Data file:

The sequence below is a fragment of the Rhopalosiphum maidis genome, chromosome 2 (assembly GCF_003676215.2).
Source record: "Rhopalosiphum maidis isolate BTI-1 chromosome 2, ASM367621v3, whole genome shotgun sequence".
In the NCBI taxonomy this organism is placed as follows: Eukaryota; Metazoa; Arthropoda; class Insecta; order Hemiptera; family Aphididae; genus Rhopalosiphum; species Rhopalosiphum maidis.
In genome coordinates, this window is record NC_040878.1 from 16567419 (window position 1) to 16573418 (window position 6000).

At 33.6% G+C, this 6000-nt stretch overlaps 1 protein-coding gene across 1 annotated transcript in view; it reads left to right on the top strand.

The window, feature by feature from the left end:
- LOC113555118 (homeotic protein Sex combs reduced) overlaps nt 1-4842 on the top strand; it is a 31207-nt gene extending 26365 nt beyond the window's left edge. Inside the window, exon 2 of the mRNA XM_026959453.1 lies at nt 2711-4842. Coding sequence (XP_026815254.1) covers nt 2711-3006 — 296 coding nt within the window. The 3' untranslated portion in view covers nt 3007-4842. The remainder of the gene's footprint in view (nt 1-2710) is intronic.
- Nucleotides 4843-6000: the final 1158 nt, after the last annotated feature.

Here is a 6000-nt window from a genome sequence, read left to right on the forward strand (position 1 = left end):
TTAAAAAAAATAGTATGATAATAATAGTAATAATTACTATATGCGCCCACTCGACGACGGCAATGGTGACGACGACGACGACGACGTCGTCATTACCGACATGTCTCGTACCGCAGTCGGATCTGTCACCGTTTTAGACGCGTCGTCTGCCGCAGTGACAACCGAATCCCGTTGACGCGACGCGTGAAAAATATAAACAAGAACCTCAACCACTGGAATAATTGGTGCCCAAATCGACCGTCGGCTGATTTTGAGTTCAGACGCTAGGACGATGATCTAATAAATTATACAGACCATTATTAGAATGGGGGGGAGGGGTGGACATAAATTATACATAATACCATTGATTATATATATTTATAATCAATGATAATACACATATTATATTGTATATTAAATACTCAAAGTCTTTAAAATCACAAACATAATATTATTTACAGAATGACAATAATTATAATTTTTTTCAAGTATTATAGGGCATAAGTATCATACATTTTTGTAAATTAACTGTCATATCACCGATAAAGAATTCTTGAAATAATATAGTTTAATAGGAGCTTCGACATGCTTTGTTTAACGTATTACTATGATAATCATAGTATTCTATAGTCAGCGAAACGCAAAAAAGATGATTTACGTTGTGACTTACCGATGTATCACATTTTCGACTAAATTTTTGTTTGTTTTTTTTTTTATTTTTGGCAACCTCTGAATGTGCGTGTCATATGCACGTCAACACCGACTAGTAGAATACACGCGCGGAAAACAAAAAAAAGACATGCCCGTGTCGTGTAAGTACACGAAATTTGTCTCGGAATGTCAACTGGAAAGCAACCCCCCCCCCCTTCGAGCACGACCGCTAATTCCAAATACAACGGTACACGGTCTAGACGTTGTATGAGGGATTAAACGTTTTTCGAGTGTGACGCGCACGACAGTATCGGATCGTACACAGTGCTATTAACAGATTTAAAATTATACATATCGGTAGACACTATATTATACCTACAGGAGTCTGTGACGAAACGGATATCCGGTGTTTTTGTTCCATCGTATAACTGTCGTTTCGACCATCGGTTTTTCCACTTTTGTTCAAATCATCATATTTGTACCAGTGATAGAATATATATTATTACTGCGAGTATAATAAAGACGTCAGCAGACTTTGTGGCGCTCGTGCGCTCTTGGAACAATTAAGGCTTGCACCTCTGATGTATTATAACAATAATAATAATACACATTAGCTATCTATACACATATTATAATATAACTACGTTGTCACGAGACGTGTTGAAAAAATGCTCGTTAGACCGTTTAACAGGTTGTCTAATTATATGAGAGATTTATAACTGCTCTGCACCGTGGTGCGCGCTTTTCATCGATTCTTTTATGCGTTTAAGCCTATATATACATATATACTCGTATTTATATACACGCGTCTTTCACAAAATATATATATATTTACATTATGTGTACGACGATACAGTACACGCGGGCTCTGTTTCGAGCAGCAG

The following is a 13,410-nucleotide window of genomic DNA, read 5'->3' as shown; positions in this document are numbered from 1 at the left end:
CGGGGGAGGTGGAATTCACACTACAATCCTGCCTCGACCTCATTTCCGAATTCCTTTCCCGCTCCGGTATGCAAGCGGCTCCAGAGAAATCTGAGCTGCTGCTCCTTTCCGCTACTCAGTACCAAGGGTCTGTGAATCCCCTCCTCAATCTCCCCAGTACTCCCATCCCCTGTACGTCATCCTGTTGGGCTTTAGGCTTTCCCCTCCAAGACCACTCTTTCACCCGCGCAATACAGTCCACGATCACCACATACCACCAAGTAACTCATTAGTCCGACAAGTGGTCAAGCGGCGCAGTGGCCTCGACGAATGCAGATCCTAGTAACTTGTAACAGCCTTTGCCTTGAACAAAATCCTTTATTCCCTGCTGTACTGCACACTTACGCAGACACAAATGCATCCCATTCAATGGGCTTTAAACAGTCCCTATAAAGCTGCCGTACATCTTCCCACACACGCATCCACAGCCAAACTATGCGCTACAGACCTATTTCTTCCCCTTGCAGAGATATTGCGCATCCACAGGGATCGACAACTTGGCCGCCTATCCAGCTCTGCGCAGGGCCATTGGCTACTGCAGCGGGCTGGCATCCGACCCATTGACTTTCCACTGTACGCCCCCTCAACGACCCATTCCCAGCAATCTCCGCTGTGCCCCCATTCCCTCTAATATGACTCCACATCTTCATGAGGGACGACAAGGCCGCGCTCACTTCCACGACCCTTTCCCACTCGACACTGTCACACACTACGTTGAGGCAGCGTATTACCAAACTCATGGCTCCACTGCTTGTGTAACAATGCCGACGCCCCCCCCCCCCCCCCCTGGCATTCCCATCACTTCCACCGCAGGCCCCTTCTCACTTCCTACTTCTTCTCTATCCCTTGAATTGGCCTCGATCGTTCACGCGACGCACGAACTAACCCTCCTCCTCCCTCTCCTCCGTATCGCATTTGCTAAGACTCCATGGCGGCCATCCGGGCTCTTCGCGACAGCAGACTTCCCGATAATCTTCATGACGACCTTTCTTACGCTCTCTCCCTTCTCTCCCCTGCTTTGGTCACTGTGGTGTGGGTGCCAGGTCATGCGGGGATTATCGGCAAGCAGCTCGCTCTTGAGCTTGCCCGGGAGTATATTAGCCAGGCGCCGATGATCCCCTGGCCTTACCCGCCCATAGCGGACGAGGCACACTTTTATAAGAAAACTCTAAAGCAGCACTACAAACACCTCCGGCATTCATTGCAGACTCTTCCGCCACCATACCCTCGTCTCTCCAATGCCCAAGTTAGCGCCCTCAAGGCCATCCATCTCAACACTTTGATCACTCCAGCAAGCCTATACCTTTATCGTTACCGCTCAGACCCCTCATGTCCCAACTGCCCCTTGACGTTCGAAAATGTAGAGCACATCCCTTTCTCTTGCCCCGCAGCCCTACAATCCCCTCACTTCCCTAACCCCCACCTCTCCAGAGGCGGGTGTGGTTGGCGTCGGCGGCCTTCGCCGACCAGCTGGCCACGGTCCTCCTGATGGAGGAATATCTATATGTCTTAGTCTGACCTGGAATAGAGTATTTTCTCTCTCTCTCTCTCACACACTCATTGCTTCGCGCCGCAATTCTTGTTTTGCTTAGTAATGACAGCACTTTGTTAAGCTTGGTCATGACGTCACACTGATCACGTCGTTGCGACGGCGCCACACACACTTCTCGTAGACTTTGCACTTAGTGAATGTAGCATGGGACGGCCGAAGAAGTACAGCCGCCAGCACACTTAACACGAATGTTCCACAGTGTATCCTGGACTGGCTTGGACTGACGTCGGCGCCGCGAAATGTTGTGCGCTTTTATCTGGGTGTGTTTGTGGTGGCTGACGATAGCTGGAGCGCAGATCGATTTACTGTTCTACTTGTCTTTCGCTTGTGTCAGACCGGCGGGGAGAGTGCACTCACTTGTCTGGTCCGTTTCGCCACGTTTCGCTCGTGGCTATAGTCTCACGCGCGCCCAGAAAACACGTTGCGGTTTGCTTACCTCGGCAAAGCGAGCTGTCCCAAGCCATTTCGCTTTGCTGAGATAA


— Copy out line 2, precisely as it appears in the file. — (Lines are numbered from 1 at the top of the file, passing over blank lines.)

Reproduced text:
Source record: "Rhopalosiphum maidis isolate BTI-1 chromosome 2, ASM367621v3, whole genome shotgun sequence".